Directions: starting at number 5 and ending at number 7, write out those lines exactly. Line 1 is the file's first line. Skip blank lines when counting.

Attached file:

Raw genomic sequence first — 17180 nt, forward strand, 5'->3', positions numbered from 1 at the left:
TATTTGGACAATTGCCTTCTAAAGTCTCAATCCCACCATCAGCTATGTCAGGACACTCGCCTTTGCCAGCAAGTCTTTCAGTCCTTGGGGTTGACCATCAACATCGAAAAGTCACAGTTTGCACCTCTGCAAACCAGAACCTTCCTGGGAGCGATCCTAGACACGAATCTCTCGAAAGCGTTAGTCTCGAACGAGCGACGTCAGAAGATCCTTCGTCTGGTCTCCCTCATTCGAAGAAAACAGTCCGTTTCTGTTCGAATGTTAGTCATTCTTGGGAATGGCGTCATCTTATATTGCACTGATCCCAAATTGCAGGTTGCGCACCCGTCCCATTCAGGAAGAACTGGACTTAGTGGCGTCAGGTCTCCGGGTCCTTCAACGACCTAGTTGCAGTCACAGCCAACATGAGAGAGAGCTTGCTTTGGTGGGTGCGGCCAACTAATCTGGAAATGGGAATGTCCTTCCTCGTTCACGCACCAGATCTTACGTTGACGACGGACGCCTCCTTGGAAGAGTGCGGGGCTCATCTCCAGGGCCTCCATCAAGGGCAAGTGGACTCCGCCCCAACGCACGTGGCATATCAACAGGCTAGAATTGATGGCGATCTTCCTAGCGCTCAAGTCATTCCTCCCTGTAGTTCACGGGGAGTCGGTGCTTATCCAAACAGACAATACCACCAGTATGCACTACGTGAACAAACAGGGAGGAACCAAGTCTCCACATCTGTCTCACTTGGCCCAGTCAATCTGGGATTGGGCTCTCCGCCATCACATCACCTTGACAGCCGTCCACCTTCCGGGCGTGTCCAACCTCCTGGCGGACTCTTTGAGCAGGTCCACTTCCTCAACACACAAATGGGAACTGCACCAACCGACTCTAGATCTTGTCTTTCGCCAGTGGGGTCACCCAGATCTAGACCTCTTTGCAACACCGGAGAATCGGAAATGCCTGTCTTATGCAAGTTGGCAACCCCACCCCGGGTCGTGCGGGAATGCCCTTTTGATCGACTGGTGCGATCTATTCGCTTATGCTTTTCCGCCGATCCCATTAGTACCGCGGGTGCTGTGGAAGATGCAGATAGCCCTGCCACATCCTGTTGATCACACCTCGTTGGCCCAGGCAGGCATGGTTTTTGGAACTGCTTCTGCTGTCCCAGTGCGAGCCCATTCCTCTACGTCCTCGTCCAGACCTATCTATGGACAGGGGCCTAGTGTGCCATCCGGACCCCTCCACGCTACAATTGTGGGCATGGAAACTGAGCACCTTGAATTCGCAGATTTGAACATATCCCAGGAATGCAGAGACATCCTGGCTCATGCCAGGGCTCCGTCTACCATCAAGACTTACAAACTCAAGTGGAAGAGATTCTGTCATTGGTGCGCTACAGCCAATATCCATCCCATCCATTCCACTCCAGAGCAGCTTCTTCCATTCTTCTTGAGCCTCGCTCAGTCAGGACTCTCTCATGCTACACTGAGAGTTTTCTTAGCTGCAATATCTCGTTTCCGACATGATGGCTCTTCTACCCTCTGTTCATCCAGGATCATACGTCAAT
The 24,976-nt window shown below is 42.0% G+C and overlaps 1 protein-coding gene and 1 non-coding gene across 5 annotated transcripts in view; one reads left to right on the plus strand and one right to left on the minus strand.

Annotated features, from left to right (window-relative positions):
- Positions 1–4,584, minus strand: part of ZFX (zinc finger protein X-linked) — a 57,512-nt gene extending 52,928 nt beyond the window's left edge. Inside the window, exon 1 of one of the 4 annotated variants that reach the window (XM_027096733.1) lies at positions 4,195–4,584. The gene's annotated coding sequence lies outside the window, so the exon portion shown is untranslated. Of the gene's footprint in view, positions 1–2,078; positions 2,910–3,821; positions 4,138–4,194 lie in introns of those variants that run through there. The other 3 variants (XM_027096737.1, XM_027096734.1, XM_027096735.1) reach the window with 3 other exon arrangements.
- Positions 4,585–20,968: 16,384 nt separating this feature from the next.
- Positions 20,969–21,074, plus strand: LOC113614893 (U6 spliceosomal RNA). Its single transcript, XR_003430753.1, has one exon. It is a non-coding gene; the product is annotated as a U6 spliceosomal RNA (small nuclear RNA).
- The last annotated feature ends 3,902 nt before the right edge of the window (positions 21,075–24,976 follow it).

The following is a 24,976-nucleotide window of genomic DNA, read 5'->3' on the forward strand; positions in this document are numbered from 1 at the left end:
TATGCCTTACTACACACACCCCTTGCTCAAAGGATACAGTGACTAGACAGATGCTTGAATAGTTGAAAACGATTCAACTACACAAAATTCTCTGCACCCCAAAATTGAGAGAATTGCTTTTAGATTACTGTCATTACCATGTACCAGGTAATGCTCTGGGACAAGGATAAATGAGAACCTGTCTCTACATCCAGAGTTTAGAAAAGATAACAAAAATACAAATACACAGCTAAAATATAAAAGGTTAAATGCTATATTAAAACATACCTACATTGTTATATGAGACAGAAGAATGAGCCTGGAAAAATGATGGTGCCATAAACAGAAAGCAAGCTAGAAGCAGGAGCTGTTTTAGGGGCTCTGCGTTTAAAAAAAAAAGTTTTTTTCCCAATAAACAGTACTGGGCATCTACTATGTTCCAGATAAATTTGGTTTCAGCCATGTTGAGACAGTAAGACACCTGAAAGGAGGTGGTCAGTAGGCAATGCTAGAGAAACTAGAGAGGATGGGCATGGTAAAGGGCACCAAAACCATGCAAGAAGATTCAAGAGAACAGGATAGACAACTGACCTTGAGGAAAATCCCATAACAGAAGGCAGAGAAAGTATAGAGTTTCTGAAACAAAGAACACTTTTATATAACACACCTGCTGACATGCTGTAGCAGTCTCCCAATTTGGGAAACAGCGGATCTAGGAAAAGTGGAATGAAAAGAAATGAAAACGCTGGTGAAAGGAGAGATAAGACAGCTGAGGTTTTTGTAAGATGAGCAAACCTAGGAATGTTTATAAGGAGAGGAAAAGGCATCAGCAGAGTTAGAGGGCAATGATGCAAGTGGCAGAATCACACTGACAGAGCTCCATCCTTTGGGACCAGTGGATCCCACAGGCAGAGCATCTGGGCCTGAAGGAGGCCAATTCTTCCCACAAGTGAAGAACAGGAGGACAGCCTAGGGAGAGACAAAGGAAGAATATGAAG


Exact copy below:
- Positions 1–4,584, minus strand: part of ZFX (zinc finger protein X-linked) — a 57,512-nt gene extending 52,928 nt beyond the window's left edge. Inside the window, exon 1 of one of the 4 annotated variants that reach the window (XM_027096733.1) lies at positions 4,195–4,584. The gene's annotated coding sequence lies outside the window, so the exon portion shown is untranslated. Of the gene's footprint in view, positions 1–2,078; positions 2,910–3,821; positions 4,138–4,194 lie in introns of those variants that run through there. The other 3 variants (XM_027096737.1, XM_027096734.1, XM_027096735.1) reach the window with 3 other exon arrangements.
- Positions 4,585–20,968: 16,384 nt separating this feature from the next.
- Positions 20,969–21,074, plus strand: LOC113614893 (U6 spliceosomal RNA). Its single transcript, XR_003430753.1, has one exon. It is a non-coding gene; the product is annotated as a U6 spliceosomal RNA (small nuclear RNA).